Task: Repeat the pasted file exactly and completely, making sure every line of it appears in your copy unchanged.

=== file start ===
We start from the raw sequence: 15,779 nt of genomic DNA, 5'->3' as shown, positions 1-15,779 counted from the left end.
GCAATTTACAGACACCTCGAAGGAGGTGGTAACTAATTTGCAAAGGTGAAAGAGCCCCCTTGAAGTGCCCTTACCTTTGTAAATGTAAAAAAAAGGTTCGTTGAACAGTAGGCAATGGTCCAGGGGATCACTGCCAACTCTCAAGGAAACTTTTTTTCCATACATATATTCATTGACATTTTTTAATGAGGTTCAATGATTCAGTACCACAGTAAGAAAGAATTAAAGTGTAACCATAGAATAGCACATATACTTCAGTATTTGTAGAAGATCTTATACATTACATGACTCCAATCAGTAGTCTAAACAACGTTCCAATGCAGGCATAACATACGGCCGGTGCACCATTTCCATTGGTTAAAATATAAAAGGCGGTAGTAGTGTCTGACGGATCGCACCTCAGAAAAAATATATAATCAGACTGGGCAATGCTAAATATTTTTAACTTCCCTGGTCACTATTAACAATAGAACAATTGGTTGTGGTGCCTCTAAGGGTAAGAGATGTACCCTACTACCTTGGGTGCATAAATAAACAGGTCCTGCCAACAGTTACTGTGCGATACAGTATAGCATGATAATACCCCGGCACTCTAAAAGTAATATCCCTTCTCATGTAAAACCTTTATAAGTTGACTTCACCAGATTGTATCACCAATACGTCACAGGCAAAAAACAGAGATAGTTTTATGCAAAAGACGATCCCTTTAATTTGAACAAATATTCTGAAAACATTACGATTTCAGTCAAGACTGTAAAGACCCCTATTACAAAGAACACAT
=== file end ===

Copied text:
We start from the raw sequence: 15,779 nt of genomic DNA, 5'->3' as shown, positions 1-15,779 counted from the left end.
GCAATTTACAGACACCTCGAAGGAGGTGGTAACTAATTTGCAAAGGTGAAAGAGCCCCCTTGAAGTGCCCTTACCTTTGTAAATGTAAAAAAAAGGTTCGTTGAACAGTAGGCAATGGTCCAGGGGATCACTGCCAACTCTCAAGGAAACTTTTTTTCCATACATATATTCATTGACATTTTTTAATGAGGTTCAATGATTCAGTACCACAGTAAGAAAGAATTAAAGTGTAACCATAGAATAGCACATATACTTCAGTATTTGTAGAAGATCTTATACATTACATGACTCCAATCAGTAGTCTAAACAACGTTCCAATGCAGGCATAACATACGGCCGGTGCACCATTTCCATTGGTTAAAATATAAAAGGCGGTAGTAGTGTCTGACGGATCGCACCTCAGAAAAAATATATAATCAGACTGGGCAATGCTAAATATTTTTAACTTCCCTGGTCACTATTAACAATAGAACAATTGGTTGTGGTGCCTCTAAGGGTAAGAGATGTACCCTACTACCTTGGGTGCATAAATAAACAGGTCCTGCCAACAGTTACTGTGCGATACAGTATAGCATGATAATACCCCGGCACTCTAAAAGTAATATCCCTTCTCATGTAAAACCTTTATAAGTTGACTTCACCAGATTGTATCACCAATACGTCACAGGCAAAAAACAGAGATAGTTTTATGCAAAAGACGATCCCTTTAATTTGAACAAATATTCTGAAAACATTACGATTTCAGTCAAGACTGTAAAGACCCCTATTACAAAGAACACAT